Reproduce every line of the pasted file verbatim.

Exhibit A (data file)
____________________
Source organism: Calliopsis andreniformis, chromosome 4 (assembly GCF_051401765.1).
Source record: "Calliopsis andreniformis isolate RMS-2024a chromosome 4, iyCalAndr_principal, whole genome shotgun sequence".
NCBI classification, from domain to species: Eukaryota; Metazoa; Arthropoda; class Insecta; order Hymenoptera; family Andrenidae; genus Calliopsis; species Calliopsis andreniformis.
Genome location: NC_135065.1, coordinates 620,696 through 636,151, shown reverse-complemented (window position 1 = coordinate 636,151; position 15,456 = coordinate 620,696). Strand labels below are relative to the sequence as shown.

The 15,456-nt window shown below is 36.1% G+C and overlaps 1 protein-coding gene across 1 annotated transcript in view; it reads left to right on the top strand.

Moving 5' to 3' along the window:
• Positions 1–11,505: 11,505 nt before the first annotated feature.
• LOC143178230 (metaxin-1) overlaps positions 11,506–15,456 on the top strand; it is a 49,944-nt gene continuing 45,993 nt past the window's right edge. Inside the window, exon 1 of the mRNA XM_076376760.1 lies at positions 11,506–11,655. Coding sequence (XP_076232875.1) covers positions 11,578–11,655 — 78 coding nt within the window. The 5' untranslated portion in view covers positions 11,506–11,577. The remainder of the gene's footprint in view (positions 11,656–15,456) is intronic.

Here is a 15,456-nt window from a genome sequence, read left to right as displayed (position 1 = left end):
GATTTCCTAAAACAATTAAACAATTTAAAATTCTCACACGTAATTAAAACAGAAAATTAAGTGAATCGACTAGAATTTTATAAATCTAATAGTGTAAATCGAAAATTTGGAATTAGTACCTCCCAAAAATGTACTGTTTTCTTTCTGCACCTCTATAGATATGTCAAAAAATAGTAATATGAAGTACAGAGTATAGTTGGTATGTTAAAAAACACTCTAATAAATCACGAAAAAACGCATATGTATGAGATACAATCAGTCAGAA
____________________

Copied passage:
Source organism: Calliopsis andreniformis, chromosome 4 (assembly GCF_051401765.1).
Source record: "Calliopsis andreniformis isolate RMS-2024a chromosome 4, iyCalAndr_principal, whole genome shotgun sequence".
NCBI classification, from domain to species: Eukaryota; Metazoa; Arthropoda; class Insecta; order Hymenoptera; family Andrenidae; genus Calliopsis; species Calliopsis andreniformis.
Genome location: NC_135065.1, coordinates 620,696 through 636,151, shown reverse-complemented (window position 1 = coordinate 636,151; position 15,456 = coordinate 620,696). Strand labels below are relative to the sequence as shown.

The 15,456-nt window shown below is 36.1% G+C and overlaps 1 protein-coding gene across 1 annotated transcript in view; it reads left to right on the top strand.

Moving 5' to 3' along the window:
• Positions 1–11,505: 11,505 nt before the first annotated feature.
• LOC143178230 (metaxin-1) overlaps positions 11,506–15,456 on the top strand; it is a 49,944-nt gene continuing 45,993 nt past the window's right edge. Inside the window, exon 1 of the mRNA XM_076376760.1 lies at positions 11,506–11,655. Coding sequence (XP_076232875.1) covers positions 11,578–11,655 — 78 coding nt within the window. The 5' untranslated portion in view covers positions 11,506–11,577. The remainder of the gene's footprint in view (positions 11,656–15,456) is intronic.

Here is a 15,456-nt window from a genome sequence, read left to right as displayed (position 1 = left end):
GATTTCCTAAAACAATTAAACAATTTAAAATTCTCACACGTAATTAAAACAGAAAATTAAGTGAATCGACTAGAATTTTATAAATCTAATAGTGTAAATCGAAAATTTGGAATTAGTACCTCCCAAAAATGTACTGTTTTCTTTCTGCACCTCTATAGATATGTCAAAAAATAGTAATATGAAGTACAGAGTATAGTTGGTATGTTAAAAAACACTCTAATAAATCACGAAAAAACGCATATGTATGAGATACAATCAGTCAGAA